For some creatives, their self-expression is mainly visual. For others, their art is auditory. And for brothers Joe and Tom Alagna, their creativity is culinary…manifesting in the kitchen. Now celebrating their 35th anniversary in business, these fratelli (“brothers” in Italian) have served fresh-made meats, sauces, and desserts to thousands of Missouri patrons who have come to depend on the high quality and warm atmosphere the restaurant–aptly named “Fratelli’s”–offers.
While the restaurant, or “ristorante” is currently located in St. Charles, that wasn’t always the case. The men’s first place was in Dellwood, which was a natural fit, since they were raised in nearby Jennings. When they first opened in 1983, the building was just a small, ten-table pizzeria. Over the next thirteen years, however, the restaurant, the menu, and the clientele grew, necessitating three remodels/expansions during this period. After a while, though, a move to St. Charles was discussed, and eventually, enacted. It was the second fastest growing county in the nation, and the time was right to move their business westward.
When they moved, in 1996, they said it felt like starting the business all over again. Acquiring new equipment, new supplies, and learning the tastes of a new clientele were part of the learning curve they faced. For example, people in Dellwood tended to like more meat dishes than people in St. Charles, who preferred more pasta and salads.
However, this didn’t faze them. Undaunted, the brothers rose to the occasion to once again create a unique family dining experience for their new clientele. While we have probably all heard horror stories of families who go into business together and end up with a major falling out, such is not the case with the Alagnas. Joe says that he and Tom have been successful at co-owning a business because they share the same goals and duties, and because they are flexible when it comes to meeting the needs of the business. Besides having each other as a business partner, other family members have also had a positive influence on the men’s success.
Their mom and dad are two of those people. After immigrating from Sicily to pursue the American Dream, for several decades, Tommaso and Francesca Alagna also owned and operated a restaurant in Ferguson, called Tomasso’s, for many years. This is part of what inspired the boys to open their own place, and since they had grown up working in the family restaurant, they were clearly well-suited to the role. Additionally, their dad maintains a low-key presence in the day-to-day aspects of the business. At 100 years old, Tommaso often comes to visit his sons’ restaurant, watching the customers flow in and out, and sometimes offering pointers. It must be quite satisfying for him to see some of the family recipes from his homeland, and from his own restaurant, being used to make food for another generation of patrons in the twenty-first century.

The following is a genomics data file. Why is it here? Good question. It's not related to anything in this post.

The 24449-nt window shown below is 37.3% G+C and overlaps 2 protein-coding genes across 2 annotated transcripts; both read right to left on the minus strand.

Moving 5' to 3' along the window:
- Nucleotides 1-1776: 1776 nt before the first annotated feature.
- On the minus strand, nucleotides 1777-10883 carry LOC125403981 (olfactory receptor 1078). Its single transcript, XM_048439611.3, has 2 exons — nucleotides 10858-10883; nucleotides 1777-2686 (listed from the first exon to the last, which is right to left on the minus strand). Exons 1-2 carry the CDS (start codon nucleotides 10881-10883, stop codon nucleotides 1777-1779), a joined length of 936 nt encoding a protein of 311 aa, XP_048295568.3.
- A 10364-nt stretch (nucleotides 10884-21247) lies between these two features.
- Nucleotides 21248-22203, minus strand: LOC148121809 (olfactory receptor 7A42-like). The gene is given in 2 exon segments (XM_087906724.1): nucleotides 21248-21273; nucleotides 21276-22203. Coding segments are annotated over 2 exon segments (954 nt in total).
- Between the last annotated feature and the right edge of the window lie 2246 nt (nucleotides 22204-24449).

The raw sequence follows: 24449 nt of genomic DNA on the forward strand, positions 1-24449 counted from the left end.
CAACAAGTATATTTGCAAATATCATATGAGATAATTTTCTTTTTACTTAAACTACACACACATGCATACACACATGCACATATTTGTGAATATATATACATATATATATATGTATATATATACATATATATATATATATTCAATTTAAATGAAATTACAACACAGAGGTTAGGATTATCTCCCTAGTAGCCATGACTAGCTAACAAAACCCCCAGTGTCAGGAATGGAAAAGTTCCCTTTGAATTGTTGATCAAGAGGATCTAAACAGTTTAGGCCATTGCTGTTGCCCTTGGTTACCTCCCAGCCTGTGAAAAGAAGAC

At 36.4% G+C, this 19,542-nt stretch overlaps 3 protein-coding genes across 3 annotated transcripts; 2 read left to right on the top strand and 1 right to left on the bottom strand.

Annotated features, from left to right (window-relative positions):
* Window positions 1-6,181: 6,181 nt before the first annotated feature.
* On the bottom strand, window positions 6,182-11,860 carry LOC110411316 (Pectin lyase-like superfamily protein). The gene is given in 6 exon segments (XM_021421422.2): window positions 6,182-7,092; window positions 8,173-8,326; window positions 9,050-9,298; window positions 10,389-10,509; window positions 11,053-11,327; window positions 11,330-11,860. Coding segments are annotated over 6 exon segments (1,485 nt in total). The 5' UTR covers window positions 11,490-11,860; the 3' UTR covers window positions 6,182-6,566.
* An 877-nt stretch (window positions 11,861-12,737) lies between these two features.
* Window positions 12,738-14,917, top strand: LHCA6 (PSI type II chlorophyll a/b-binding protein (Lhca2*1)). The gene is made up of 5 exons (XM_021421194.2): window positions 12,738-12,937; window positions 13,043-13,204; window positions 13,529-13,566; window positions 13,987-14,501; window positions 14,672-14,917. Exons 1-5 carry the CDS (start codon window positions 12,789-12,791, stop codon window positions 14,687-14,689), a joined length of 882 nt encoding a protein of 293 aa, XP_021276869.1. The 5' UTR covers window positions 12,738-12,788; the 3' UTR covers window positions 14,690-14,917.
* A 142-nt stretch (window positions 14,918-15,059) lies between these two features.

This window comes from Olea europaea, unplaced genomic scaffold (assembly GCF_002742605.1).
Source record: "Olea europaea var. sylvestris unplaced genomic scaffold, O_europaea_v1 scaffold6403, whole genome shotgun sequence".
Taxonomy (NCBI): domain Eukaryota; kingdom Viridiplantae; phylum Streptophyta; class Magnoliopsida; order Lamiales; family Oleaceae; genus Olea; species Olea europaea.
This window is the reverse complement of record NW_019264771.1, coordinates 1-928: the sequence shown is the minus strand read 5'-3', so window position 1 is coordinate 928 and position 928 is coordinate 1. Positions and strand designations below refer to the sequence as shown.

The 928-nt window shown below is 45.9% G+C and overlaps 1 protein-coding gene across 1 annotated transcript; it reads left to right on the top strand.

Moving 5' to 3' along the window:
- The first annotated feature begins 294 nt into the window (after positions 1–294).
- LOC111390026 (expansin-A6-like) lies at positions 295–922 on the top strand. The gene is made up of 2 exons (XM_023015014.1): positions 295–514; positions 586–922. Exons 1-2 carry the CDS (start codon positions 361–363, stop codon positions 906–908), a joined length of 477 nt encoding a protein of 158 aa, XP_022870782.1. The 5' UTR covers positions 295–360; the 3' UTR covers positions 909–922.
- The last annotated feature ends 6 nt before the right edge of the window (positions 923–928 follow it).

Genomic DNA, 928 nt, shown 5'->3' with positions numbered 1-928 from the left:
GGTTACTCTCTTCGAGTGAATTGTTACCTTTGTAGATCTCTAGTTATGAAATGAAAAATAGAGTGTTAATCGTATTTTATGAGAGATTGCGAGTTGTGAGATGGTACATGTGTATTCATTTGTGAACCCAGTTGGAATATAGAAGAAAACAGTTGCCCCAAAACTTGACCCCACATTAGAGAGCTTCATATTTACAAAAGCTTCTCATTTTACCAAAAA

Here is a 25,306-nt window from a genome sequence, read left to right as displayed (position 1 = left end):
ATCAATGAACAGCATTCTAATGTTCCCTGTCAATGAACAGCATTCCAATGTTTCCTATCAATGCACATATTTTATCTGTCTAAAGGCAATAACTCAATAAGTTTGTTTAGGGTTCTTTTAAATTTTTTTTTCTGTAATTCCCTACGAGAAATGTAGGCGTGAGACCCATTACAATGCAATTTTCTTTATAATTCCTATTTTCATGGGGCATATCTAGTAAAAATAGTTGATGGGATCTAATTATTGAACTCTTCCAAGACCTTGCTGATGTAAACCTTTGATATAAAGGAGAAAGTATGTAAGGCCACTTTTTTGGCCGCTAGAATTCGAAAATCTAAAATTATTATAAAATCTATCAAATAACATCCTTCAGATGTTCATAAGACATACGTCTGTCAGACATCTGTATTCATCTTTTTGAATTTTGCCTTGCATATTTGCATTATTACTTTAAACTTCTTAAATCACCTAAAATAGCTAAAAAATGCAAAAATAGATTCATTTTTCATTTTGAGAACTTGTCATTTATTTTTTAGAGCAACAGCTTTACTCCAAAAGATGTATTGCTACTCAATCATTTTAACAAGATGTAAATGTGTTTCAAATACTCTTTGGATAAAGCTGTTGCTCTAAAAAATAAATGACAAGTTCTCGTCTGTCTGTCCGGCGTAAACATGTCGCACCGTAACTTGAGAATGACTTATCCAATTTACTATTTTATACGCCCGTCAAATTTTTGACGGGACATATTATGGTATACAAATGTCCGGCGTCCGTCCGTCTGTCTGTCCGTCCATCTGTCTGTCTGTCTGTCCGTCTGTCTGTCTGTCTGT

While some aspects of the business remain timeless, such as their inclusion of family recipes, Joe and Tom have crafted some of their own recipes to reflect the desires of a changing culinary landscape. Other aspects of the culture have also changed since 1983, and the impacts on the gastronomic industry could be felt. For example, when Fratelli’s first opened, the internet was a vague concept relegated to government applications, and print media such as newspapers and magazines were more utilized as far as information on restaurant reviews was concerned. If you had a noteworthy restaurant experience, good or bad, it would take a while for the general population to know, should you ever decide to share. Only a select few people were true restaurant critics, making their rounds to the various establishments, and they had some degree of fame for this.